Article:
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Man suing over viral coffee shop skirmish alleges daylong restraint in lockup

The man suing the City of Buffalo and police after an altercation with a security guard and an arrest in a downtown coffee shop last summer alleges he was tied to a chair and deprived of food and water for 24 hours while held by authorities, according to new court documents.

Darryl Mingo has alleged he was restrained and not allowed to use the restroom from the time when he was brought to the central booking area in the Buffalo City Court building after his arrest July 19 until his court appearance the following morning.

"This caused his wrists and legs to go numb, and further aggravated his severely sprained wrist from when he was assaulted," Mingo alleges in court papers.

In an amended complaint filed in federal court on Friday, the city and police are said to have doled out "cruel and unusual punishment" toward Mingo.

Matthew Albert, Mingo's attorney, said he expects to obtain video from the facility that shows at least some of what happened to his client.

A spokesman for the city and the police department declined to comment.

The amended court document follows the initial lawsuit filed in February against the city, three police officers, the security guard and Transwestern Investment Group, the guard's employer, alleging racial discrimination and other civil rights violations, as well as assault and battery.

Mingo, who is black, was arrested following a physical altercation with security guard George Bailey, who is white, inside the Tim Hortons in the Liberty Building at Main and Court streets around 8:30 a.m. July 19.

Mingo, 54, was arrested at the scene and charged with misdemeanor assault and two noncriminal violations, trespassing and harassment. He was held on bail and spent several days incarcerated, according to the lawsuit, which alleges police arrested Mingo without reviewing available video or speaking with some witnesses.

The three officers named in the suit, Eric Augustyn, Joseph Petronella and Patrick Baggot, also are white. Augustyn brought Mingo to central booking, where he and an unnamed lockup employee restrained Mingo, according to the suit.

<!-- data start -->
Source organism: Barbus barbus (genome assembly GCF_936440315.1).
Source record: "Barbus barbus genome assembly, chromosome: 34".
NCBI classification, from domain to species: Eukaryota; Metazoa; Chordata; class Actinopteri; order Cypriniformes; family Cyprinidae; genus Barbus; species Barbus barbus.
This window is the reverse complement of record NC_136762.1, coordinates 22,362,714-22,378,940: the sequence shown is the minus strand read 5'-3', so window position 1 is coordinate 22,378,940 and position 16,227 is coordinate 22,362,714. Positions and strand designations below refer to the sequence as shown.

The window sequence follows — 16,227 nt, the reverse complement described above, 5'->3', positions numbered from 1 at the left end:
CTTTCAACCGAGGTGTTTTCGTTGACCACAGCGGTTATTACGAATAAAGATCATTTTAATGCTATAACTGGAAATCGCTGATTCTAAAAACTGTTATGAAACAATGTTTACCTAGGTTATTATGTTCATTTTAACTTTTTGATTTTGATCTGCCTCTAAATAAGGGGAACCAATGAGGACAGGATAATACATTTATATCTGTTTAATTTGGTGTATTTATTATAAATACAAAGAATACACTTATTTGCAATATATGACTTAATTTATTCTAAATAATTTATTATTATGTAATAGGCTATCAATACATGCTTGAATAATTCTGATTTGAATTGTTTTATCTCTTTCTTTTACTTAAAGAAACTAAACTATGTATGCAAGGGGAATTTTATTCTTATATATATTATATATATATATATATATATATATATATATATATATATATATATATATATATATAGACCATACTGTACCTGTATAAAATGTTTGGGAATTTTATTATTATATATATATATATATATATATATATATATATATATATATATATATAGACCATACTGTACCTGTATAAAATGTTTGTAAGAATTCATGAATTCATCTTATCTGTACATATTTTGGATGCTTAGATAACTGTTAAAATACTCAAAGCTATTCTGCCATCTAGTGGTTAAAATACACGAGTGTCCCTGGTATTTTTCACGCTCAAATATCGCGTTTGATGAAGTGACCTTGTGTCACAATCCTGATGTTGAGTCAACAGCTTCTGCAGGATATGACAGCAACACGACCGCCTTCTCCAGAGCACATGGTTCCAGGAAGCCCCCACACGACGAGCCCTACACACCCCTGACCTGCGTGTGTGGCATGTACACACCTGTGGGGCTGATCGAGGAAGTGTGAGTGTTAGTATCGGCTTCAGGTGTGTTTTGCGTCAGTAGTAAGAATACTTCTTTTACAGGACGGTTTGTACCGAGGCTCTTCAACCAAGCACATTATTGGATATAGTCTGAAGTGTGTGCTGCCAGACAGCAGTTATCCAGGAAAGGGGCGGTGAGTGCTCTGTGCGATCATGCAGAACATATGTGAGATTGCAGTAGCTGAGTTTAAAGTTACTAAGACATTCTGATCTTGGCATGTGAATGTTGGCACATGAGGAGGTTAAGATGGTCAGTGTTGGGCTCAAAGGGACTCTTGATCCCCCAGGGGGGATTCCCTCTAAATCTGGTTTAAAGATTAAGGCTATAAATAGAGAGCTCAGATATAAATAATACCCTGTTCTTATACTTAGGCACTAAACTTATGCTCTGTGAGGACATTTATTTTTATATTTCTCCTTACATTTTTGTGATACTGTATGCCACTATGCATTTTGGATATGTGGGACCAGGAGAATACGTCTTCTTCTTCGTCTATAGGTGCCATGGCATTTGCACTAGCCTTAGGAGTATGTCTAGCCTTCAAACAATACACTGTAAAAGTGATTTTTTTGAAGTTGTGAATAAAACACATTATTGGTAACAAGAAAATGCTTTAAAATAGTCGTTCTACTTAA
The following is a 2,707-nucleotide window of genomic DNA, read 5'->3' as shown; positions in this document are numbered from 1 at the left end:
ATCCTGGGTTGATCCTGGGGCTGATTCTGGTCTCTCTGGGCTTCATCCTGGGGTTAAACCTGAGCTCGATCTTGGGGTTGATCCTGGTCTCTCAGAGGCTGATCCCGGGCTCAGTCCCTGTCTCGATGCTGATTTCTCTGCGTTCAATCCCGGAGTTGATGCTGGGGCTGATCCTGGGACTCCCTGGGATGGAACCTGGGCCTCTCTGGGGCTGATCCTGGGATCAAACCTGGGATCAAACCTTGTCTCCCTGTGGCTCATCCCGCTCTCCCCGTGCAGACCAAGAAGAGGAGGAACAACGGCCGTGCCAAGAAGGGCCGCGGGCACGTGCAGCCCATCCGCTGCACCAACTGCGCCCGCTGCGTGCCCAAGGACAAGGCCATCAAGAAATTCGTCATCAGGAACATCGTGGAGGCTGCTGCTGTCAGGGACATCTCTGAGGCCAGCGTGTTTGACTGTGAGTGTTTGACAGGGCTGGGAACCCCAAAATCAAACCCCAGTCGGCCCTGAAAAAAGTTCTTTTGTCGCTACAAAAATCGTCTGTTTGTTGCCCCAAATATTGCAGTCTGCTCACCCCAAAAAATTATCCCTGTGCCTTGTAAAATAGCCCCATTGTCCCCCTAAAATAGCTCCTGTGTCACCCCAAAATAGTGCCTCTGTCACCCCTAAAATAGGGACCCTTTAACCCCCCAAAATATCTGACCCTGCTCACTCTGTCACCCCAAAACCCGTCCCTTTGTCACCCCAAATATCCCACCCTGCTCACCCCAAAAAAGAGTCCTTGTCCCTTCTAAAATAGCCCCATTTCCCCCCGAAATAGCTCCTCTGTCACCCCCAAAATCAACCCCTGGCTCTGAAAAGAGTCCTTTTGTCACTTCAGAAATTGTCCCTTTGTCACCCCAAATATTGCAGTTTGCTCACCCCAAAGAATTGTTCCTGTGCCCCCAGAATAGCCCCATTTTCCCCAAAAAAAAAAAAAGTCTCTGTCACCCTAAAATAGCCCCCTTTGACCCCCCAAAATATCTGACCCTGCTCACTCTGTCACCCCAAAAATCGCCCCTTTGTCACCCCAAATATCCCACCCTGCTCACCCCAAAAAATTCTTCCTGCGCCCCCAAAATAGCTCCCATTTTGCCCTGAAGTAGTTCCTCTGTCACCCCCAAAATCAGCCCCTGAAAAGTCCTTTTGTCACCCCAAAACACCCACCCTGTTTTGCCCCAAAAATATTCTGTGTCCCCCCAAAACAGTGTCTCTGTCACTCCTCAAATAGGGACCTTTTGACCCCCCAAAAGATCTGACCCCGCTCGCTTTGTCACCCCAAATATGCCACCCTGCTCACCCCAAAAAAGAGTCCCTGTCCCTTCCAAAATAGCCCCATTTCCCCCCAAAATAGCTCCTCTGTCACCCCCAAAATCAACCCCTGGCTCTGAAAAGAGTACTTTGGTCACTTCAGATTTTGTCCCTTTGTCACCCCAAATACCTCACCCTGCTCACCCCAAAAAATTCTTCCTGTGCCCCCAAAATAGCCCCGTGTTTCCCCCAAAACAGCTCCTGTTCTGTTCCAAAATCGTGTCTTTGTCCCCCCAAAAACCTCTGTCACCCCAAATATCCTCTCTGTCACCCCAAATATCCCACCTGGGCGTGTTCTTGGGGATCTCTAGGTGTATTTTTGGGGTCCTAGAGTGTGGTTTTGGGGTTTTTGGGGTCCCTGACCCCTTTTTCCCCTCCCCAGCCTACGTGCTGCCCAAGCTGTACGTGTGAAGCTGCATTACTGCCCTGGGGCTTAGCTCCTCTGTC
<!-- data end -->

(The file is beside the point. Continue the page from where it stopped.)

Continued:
Prosecutors sought to dismiss the assault and harassment charges against Mingo, according to a spokesman for the Erie County District Attorney's Office. A judge accepted the request in October and also dismissed the trespassing charge, the spokesman said.

Bailey, the security guard, was charged with second-degree harassment, a noncriminal violation, in December, according to the spokesman for the DA's Office. Bailey appeared in court in January and an adjournment in contemplation of dismissal — meaning the charge will be dismissed if he stays out of trouble for six months — is pending, according to a Buffalo City Court representative.

James W. Grable, an attorney for Bailey, has previously described the claims in Mingo's lawsuit as "completely without merit." Grable, in an email, called the pending adjournment "the appropriate decision because George did nothing improper" and because Mingo's allegations were "part of his strategy to try to obtain money through his meritless discrimination lawsuit."

The altercation between Mingo and Bailey was captured on video by an onlooker inside the coffee shop. The video was widely viewed on Facebook.

Discrimination victim or 'recreational litigant'? Lawsuit filed in viral scuffle

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